The NFPA advises against buying and using consumer grade fireworks. Due to the risks associated with pyrotechnics as well as the quality of the fireworks, leave it to the professionals. Recently, a 15-year-old in Davenport, Iowa sustained injuries to his hand from consumer grade fireworks. The teenager headed to Peoria, Illinois for surgery on the hand. However, doctors had to amputate the hand.

Additionally, even the “safe” fireworks cause injuries. Many Americans buy sparklers and firecrackers. And while families, especially kids, love these products, many suffer burns. Sparklers burn hot enough to sustain third-degree burns. The NFPA reports that sparklers make up 25% of firework injuries treated in emergency rooms.

Fireworks Safety Tips

memorial day

With the approaching Fourth of July holiday, remember these fireworks safety tips.

Follow local firework laws and ordinances

While a rural town may have more lax fireworks safety ordinances, not all neighborhoods follow those same casual rules. Check your local community rules and regulations regarding the use of fireworks before purchasing and using fireworks. In Illinois, the Illinois’ Pyrotechnic Use Act bans the sale, possession, and use of those “consumer fireworks.” This includes bottle rockets, roman candles, and firecrackers.

Properly dispose of fireworks after use

If you seek to break Illinois law, please properly dispose of fireworks. Get the objects wet and place them in a metal trash can away from any buildings. Even if the firework does not launch, “duds” can still re-light. Be sure to never relight a “dud” firework. According to Davenport Fire Chief Lynn Washburn, “you just let it be and wait fifteen to twenty minutes and then put it in a bucket of water.”

Do not use consumer grade or homemade fireworks…but if you do, be smart.

According to NFPA’s Dan Doofus, do not use consumer fireworks because “they are too dangerous” and responsible most firework-related injuries. Additionally, avoid making your own homemade fireworks. Again, if you seek to break Illinois law, when using fireworks in a home or residential setting, read all of the directions on the packaging. Make sure the product is safe for use. However, as always, use caution and wear safety glasses to protect your eyes from any potential injuries.

Keep a close eye on children at firework events

According to the NFPA, most injuries affect children and teenagers. Be sure to monitor children in situations where fireworks are present. And remember to never give children fireworks!

Keep your pets safe from fireworks as well

Pets easily startled by the loud noises associated with fireworks. For this reason, do not bring your pets should to fireworks shows. Regardless of the size of the show, your pet could run away if it gets startled. Additionally, if you seek to break Illinois law and use fireworks at home, be sure to keep your pet inside in an interior room to keep the animal from hearing the loud, bombastic noises. In the event an animal does run away during a firework display after being startled, always make sure your pet has updated identification tags so others can return your pet to you.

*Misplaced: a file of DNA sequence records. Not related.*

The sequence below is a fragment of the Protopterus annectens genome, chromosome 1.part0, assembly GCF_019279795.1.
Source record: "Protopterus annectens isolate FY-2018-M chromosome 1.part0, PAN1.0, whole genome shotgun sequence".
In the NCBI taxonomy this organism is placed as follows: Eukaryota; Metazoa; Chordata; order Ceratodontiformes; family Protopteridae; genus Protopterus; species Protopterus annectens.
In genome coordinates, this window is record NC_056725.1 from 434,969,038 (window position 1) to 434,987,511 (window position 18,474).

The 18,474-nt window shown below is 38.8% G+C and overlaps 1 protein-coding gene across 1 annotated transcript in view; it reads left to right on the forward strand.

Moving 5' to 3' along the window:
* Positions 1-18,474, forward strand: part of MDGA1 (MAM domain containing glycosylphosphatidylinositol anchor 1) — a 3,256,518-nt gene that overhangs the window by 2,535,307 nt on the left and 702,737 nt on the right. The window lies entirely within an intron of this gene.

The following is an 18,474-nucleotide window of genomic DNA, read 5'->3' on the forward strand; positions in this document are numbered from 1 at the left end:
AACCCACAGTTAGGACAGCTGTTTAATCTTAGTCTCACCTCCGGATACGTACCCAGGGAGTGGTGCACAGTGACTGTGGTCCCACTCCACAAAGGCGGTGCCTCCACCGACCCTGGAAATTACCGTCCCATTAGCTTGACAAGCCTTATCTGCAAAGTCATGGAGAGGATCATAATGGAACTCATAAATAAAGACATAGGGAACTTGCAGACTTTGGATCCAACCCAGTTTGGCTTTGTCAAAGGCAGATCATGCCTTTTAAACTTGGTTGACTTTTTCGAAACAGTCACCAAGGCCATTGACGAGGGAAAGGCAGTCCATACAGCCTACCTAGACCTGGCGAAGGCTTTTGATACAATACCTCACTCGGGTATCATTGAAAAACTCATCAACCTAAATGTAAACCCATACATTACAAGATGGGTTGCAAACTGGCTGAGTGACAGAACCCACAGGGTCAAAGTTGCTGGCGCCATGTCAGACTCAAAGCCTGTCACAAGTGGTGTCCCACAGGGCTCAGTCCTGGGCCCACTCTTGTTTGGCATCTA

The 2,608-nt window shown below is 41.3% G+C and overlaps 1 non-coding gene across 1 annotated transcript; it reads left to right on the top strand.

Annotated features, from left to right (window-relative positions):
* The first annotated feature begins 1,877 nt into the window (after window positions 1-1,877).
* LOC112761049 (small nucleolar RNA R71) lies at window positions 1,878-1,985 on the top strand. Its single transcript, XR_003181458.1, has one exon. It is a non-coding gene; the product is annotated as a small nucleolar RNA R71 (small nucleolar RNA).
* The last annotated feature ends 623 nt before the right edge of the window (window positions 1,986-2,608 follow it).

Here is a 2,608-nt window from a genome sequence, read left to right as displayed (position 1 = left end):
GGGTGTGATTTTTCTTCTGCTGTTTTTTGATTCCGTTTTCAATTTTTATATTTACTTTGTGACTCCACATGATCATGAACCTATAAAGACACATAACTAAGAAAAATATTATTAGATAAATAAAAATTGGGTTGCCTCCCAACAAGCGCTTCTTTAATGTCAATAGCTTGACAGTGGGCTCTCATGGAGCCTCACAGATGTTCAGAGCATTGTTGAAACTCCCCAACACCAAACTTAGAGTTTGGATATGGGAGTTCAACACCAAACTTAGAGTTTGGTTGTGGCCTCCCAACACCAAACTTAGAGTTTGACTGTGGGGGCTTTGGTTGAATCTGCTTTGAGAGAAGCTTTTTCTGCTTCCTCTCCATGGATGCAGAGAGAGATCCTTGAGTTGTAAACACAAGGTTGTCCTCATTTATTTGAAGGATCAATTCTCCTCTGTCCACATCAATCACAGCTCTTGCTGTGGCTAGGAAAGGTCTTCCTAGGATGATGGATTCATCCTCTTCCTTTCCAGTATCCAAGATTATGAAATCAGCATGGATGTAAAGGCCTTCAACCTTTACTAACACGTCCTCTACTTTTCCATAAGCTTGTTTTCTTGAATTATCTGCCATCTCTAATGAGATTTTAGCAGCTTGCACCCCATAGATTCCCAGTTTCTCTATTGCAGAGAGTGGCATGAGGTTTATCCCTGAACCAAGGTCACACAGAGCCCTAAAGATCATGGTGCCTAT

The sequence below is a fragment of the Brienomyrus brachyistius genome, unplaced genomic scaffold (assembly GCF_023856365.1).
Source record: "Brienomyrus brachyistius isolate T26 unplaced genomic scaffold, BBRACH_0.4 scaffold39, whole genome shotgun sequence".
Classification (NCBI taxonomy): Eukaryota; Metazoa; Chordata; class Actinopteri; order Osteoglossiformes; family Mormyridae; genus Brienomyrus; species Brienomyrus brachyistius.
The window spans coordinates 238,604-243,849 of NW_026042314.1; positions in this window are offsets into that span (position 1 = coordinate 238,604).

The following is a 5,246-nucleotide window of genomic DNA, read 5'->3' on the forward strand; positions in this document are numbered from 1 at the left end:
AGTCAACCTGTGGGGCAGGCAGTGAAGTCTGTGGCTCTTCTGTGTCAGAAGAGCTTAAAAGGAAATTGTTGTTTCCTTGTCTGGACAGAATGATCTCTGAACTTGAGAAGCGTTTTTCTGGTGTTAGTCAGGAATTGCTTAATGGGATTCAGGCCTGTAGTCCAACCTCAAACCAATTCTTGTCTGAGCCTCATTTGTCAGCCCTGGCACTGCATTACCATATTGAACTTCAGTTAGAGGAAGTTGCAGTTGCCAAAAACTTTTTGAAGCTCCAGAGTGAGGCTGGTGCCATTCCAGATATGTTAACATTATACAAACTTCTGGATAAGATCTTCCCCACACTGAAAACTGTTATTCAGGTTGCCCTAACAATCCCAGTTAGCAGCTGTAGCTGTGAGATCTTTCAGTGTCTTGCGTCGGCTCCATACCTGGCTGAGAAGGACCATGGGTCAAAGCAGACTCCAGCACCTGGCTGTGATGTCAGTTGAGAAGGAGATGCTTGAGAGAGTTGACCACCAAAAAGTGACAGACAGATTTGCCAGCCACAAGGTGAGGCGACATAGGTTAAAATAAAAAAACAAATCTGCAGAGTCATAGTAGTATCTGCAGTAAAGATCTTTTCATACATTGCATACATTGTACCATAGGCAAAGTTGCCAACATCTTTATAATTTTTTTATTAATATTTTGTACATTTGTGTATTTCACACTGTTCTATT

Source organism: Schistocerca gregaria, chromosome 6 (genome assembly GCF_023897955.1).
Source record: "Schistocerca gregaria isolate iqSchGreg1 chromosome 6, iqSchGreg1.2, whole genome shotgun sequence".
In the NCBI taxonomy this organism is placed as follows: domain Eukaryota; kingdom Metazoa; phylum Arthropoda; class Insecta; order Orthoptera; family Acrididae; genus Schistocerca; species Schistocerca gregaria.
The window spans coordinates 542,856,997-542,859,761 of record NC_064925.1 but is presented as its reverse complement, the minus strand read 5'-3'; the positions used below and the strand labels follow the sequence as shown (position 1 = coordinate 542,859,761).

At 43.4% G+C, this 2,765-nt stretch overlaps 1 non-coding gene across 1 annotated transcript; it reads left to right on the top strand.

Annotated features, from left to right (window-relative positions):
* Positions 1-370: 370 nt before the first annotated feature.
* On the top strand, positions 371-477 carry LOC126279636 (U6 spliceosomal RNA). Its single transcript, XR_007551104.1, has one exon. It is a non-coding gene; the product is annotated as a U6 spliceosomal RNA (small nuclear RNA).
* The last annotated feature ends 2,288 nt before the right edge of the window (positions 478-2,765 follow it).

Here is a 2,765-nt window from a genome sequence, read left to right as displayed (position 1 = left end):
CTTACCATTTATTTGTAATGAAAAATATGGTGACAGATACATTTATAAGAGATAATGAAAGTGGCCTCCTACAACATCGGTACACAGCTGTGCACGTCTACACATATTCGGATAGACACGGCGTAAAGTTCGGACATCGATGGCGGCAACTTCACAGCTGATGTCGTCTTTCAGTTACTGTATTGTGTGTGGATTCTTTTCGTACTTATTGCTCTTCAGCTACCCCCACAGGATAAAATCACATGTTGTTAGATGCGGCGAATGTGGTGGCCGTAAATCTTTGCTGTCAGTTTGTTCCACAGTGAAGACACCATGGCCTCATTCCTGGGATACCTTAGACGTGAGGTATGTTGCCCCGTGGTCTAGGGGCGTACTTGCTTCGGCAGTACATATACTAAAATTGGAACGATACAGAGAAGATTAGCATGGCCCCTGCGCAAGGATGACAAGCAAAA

Leave it to the firework experts, and go to a professional firework show

Most importantly, having your own firework display in Illinois is illegal.

In Arlington Heights, if you get caught with fireworks, in addition to potential injury, you will pay a fine. Additionally, the state can charge you with a misdemeanor and arrest you.

To ensure your safety and to stay within the boundaries of the law, leave the firework shows to the professionals. Removing the hazardous element to your Fourth of July celebration allows you and your family to enjoy the holiday with any added risks.

Happy Fourth of July from all of us at R.F. Wittmeyer!

Summer 2017 Road Construction Projects

As summer begins, remember to add extra time to your trips to ensure your safety due to road construction. Road construction can lead to car accidents, truck accidents, and bike accidents. Additionally, with many people enjoying the weather, be careful of distracted drivers or individuals who may be driving under the influence. To keep the workers and yourself safe, stay off your phone and drive safely this summer.

Suburban Construction

The Illinois Department of Transportation provides a map of the largest construction projects each year. For a clickable map, check out the IDOT website.

However, a few examples of major suburban roadwork includes:

  • In Des Plaines, finishing touches continue at the I-90 and IL-83 (Elmhurst Rd.) interchange. This affects Oakton St., Elmhurst St., and Busse Rd.
  • In Schaumburg, Higgins Rd. (IL-72) will undergo roadwork which may lead to long delays. The construction will occur west of I-294, just south of Woodfield.
  • Near O’Hare, major roadwork will occur on Irving Park Rd. in Bensenville until September. Since this is a major thoroughfare for trucks, please be very careful. If you have been injured in a truck accident near O’Hare, please contact the Law Offices of R.F. Wittmeyer, Ltd. today.

Chicago Construction

In the city of Chicago, several major roads are undergoing major road construction. According to WGN,

  • Lakeshore Drive will undergo structural improvements and repairs at the LaSalle Drive Viaduct beginning mid-summer. Expect some lane closures on Lake Shore Drive. However, the Chicago Department of Transportation will try to work around peak rush hours. Nonetheless, the work may take eight months to complete.
  • Grand Avenue reconstruction is underway between Pulaski and Chicago.  One lane will be maintained in each direction throughout the project with one exception. Between late June to July, Grand Avenue will be fully closed at Homan for five weeks under the railroad viaduct.Work will continue throughout 2017.
  • For other Chicago roadwork information, check out the list from WGN.

Real-Time Traffic Reports

As you head out, make sure to check the local traffic reports, which include construction delays. We recommend all of the local news networks, especially NBC Chicago.


About the Firm

Ronald F. Wittmeyer, Jr. practices plaintiffs' personal injury law at his office in Arlington Heights, Illinois.

About Ron